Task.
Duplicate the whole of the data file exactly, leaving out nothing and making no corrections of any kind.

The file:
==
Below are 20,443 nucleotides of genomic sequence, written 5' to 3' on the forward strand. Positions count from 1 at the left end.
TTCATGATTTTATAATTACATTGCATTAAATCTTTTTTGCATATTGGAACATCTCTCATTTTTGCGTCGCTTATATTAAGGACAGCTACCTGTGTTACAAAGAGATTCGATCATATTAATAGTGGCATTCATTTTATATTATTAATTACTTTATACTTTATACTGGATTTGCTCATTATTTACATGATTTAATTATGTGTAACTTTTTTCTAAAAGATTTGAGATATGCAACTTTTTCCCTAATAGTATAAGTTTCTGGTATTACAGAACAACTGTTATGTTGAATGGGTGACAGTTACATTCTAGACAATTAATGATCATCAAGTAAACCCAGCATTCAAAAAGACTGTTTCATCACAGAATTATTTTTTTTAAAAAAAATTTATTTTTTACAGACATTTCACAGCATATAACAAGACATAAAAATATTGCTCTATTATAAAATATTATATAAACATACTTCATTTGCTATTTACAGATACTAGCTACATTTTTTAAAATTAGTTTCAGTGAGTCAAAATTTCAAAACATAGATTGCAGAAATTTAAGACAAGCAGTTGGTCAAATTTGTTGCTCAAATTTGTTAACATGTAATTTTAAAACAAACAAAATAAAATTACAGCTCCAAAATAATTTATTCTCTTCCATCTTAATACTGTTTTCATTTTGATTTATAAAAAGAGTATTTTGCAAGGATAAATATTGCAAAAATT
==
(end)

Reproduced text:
Below are 20,443 nucleotides of genomic sequence, written 5' to 3' on the forward strand. Positions count from 1 at the left end.
TTCATGATTTTATAATTACATTGCATTAAATCTTTTTTGCATATTGGAACATCTCTCATTTTTGCGTCGCTTATATTAAGGACAGCTACCTGTGTTACAAAGAGATTCGATCATATTAATAGTGGCATTCATTTTATATTATTAATTACTTTATACTTTATACTGGATTTGCTCATTATTTACATGATTTAATTATGTGTAACTTTTTTCTAAAAGATTTGAGATATGCAACTTTTTCCCTAATAGTATAAGTTTCTGGTATTACAGAACAACTGTTATGTTGAATGGGTGACAGTTACATTCTAGACAATTAATGATCATCAAGTAAACCCAGCATTCAAAAAGACTGTTTCATCACAGAATTATTTTTTTTAAAAAAAATTTATTTTTTACAGACATTTCACAGCATATAACAAGACATAAAAATATTGCTCTATTATAAAATATTATATAAACATACTTCATTTGCTATTTACAGATACTAGCTACATTTTTTAAAATTAGTTTCAGTGAGTCAAAATTTCAAAACATAGATTGCAGAAATTTAAGACAAGCAGTTGGTCAAATTTGTTGCTCAAATTTGTTAACATGTAATTTTAAAACAAACAAAATAAAATTACAGCTCCAAAATAATTTATTCTCTTCCATCTTAATACTGTTTTCATTTTGATTTATAAAAAGAGTATTTTGCAAGGATAAATATTGCAAAAATT